The commissioners shall fix a reasonable time, which shall not exceed three months, within which all claims must be submitted to them, and they shall give public notice of the period so fixed.
The commission shall, for the final discharge of its duties in regard to all claims submitted to its consideration and decision, be allowed a term of six months from the date on which it shall declare itself validly constituted. When this term shall have expired the commission shall have power to prolong its existence for a further period, which may not exceed six months, In case the illness or temporary incapacity of any of its members, or any other event of acknowledged gravity, may have prevented it from fulfilling the duties intrusted to it within the term fixed under the first paragraph of this article.
The decisions of the commission shall be final, and the amounts awarded shall in every case be paid by the Government of Nicaragua to Her Britannic Majesty’s Government, through such person as may be designated for the purpose by Her Majesty, within three months of the conclusion of the labours of the commission.
The commissioners may, if necessary, appoint and employ a clerk to assist them in the transaction of their business.
The salary of the British and Nicaraguan commissioners shall be paid by their respective Governments, and shall commence only from the date of the beginning of their labours.
Any salary or gratuity paid to the third commissioner and to the clerk, and any contingent expenses, shall be defrayed in moieties by the two Governments.
The above-mentioned expenses and costs shall be deducted proportionately from any sums of money awarded to the claimants, in so far as they shall not exceed 6 per cent of the total amounts respectively to be paid by the Nicaraguan treasury on account of such claims as may be admitted.
The amount so deducted shall be applied, firstly, towards payment of the common expenses; and, secondly, towards defraying, in equal parts, the salaries of the British and Nicaraguan commissioners.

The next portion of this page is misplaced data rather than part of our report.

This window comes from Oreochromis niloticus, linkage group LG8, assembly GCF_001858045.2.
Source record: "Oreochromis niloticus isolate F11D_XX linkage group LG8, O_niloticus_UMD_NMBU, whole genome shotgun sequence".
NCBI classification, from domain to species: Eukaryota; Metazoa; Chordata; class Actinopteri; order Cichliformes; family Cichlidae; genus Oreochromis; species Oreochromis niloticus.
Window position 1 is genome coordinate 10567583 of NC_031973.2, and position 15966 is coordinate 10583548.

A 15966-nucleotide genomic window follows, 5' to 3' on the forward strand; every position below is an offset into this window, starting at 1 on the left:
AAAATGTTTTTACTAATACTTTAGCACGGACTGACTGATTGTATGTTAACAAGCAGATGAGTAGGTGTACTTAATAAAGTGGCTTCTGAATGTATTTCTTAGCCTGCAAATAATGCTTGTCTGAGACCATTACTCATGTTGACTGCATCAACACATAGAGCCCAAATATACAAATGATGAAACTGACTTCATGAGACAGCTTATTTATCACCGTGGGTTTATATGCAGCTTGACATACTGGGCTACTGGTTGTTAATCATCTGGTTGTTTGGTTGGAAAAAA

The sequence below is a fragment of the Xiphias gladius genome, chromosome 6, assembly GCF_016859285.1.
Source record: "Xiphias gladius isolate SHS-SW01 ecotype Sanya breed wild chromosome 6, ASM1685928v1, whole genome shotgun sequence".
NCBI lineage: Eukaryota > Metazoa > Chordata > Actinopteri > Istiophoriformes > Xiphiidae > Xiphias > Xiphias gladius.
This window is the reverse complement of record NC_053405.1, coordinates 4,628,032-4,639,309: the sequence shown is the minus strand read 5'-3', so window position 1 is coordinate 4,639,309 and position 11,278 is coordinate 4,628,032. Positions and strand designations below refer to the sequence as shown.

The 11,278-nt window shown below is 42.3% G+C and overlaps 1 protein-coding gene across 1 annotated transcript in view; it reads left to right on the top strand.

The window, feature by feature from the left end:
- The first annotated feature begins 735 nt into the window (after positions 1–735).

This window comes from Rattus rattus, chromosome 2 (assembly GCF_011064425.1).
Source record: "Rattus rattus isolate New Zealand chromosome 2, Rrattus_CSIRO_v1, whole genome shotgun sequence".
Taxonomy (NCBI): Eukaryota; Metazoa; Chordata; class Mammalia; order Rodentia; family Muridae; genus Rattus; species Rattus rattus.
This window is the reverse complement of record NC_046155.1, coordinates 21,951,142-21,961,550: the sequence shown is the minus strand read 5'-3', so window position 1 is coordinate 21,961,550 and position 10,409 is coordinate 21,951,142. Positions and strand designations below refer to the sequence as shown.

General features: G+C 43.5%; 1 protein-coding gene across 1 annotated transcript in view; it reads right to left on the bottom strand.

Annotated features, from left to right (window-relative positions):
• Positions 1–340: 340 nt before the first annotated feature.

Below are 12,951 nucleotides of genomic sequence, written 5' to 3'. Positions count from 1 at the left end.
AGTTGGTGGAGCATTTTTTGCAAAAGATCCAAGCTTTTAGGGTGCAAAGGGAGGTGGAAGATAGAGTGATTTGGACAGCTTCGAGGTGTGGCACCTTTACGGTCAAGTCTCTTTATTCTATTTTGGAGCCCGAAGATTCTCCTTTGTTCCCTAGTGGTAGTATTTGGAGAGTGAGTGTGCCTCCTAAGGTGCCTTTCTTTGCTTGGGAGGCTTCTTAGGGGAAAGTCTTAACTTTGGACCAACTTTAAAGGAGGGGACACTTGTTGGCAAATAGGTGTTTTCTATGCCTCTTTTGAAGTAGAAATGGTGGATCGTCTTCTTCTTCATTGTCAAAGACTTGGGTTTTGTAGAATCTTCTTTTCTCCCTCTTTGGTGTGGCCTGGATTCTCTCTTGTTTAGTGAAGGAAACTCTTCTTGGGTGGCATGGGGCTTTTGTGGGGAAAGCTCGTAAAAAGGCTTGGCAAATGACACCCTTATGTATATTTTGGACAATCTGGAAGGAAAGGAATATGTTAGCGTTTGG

The Government of Nicaragua will deduct from any sums paid directly by them in satisfaction of claims, without the intervention of the commission, the sums stipulated in the fourth paragraph of this article, such amounts to be similarly applied towards payment of the expenses of the commission.
The present convention shall be ratified, and the ratifications shall be exchanged at London as soon as may be within three months from the date hereof.
In witness whereof the undersigned have signed the present convention, and have affixed thereto their seals.
Done at London, this first day of November, 1895.
|[l. s.]||Crisanto Medina.|
On proceeding this day to the signature of the above convention, the undersigned have come to the following agreement:
Her Majesty’s Government will not support the claim of any person before the commission unless they consider him to be a British subject; and, on their part, the Nicaraguan Government will accept such status as duly established, subject to the production by them of proof that the claimant is not entitled to it in contemplation of English law.
Done at London, this first day of November, 1895.
Whereas it was stipulated by the IXth article of the convention between Her Majesty the Queen of Great Britain and Ireland and his Excellency the President of the Republic of Nicaragua, for the settlement of certain claims arising out of the disturbances in the Mosquito Reserve in 1894, which was signed at London on the 1st November, 1895, that the ratifications of that convention should be exchanged at London as soon as might be within three months from the date thereof;
And whereas it has not been found possible to effect the said exchange of ratifications by the end of the term so appointed;
The undersigned, having met together, have agreed to extend the term for the exchange of the said ratifications until the 1st day of May, 1896.
Her Britannic Majesty’s Principal Secretary of State for Foreign Affairs.
- Crisanto Medina,
Envoy Extraordinary and Minister Plenipotentiary of the Republic of Salvador, in charge of the Legation of the Republic of Nicaragua.
The Marquis of Salisbury to Señor Medina.
Sir: It not having been hitherto found possible to effect the exchange of ratifications of the convention between Great Britain and Nicaragua, signed on the 1st November, 1895, as provided by Article IX and by the protocol signed on the 29th January, 1896, I have the honor to state that in accordance with the understanding verbally arrived at between us, her Majesty’s Government agree that the term appointed for that purpose shall be further extended for four months, viz, until the 1st September next.
I have, &c.,
Señor Medina to the Marquis of Salisbury.
My Lord: I have the honour to acknowledge the receipt of your note of the 17th instant, in which you state that, it not having been hitherto found possible to effect the exchange of the ratifications of the convention between Great Britain and Nicaragua, signed on the 1st November, 1895, as provided by Article IX and by the protocol signed on the 29th January, 1896, Her Majesty’s Government agree that, in accordance with the understanding verbally arrived at between us, the term appointed for that purpose shall be further extended for four months, viz, until the 1st September next.
I hasten to assure your lordship that I accept this arrangement in the name of the Nicaraguan Government, and beg to remain, &c.,